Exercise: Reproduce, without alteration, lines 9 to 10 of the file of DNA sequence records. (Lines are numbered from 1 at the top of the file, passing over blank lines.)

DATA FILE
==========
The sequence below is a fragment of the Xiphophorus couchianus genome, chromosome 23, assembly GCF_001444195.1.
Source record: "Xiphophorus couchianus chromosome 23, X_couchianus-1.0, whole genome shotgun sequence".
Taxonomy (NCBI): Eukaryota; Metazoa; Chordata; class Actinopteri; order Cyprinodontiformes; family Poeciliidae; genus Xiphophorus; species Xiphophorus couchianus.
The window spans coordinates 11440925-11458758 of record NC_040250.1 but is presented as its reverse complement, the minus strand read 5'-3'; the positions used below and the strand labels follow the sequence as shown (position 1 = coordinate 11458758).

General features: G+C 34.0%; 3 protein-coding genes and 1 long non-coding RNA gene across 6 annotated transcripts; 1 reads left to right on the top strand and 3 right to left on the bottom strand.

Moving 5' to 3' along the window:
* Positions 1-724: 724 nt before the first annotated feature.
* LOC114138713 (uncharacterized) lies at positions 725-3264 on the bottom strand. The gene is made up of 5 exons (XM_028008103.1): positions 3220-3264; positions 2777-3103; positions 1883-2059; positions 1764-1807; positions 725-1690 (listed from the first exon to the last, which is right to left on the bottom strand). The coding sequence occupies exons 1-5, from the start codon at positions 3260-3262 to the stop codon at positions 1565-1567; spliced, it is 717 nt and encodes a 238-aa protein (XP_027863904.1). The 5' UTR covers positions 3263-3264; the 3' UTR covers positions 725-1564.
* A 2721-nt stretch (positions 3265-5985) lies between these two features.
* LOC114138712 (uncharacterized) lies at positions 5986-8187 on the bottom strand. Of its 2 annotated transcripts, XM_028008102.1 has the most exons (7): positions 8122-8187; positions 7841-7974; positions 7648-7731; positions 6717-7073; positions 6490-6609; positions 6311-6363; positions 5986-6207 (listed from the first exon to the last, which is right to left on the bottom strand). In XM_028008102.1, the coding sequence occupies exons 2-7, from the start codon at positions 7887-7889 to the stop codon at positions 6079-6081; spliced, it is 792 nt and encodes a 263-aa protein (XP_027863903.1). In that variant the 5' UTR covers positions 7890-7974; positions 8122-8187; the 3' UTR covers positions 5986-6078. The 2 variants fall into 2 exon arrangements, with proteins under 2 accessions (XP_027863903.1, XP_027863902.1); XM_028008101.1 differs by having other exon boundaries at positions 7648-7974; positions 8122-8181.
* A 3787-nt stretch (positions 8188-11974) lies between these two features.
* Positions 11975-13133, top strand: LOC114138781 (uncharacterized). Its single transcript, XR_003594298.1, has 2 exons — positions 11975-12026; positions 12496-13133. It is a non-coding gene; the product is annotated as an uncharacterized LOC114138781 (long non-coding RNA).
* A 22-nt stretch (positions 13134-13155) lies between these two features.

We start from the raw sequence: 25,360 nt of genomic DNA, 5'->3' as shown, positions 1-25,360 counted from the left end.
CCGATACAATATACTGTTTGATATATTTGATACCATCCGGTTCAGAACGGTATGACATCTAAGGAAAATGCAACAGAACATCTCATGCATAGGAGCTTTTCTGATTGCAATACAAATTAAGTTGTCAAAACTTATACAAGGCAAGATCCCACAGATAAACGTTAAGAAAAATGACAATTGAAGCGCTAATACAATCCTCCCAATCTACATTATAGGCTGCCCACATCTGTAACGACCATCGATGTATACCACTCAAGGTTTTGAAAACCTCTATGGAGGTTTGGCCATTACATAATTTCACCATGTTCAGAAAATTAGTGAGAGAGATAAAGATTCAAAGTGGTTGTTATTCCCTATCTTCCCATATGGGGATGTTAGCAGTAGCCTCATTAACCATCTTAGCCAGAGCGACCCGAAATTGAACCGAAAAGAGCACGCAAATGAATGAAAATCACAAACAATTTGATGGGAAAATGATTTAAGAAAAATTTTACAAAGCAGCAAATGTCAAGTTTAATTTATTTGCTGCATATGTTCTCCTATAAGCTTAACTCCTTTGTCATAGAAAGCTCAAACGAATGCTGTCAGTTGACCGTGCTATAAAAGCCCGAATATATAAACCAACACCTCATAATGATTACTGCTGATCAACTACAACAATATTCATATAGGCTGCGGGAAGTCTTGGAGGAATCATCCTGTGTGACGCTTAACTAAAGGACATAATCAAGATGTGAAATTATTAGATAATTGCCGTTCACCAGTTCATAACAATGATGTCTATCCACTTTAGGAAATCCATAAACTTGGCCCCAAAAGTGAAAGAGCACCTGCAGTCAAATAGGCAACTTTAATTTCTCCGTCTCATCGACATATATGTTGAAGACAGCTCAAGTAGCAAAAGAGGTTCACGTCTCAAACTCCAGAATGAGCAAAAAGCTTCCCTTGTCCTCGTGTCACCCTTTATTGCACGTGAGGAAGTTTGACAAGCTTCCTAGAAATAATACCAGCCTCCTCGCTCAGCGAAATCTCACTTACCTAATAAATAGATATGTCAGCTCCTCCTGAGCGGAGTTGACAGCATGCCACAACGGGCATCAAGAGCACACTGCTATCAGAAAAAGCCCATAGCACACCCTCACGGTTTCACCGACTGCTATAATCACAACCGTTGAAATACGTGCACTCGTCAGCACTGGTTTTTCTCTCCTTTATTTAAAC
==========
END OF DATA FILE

* A 2721-nt stretch (positions 3265-5985) lies between these two features.
* LOC114138712 (uncharacterized) lies at positions 5986-8187 on the bottom strand. Of its 2 annotated transcripts, XM_028008102.1 has the most exons (7): positions 8122-8187; positions 7841-7974; positions 7648-7731; positions 6717-7073; positions 6490-6609; positions 6311-6363; positions 5986-6207 (listed from the first exon to the last, which is right to left on the bottom strand). In XM_028008102.1, the coding sequence occupies exons 2-7, from the start codon at positions 7887-7889 to the stop codon at positions 6079-6081; spliced, it is 792 nt and encodes a 263-aa protein (XP_027863903.1). In that variant the 5' UTR covers positions 7890-7974; positions 8122-8187; the 3' UTR covers positions 5986-6078. The 2 variants fall into 2 exon arrangements, with proteins under 2 accessions (XP_027863903.1, XP_027863902.1); XM_028008101.1 differs by having other exon boundaries at positions 7648-7974; positions 8122-8181.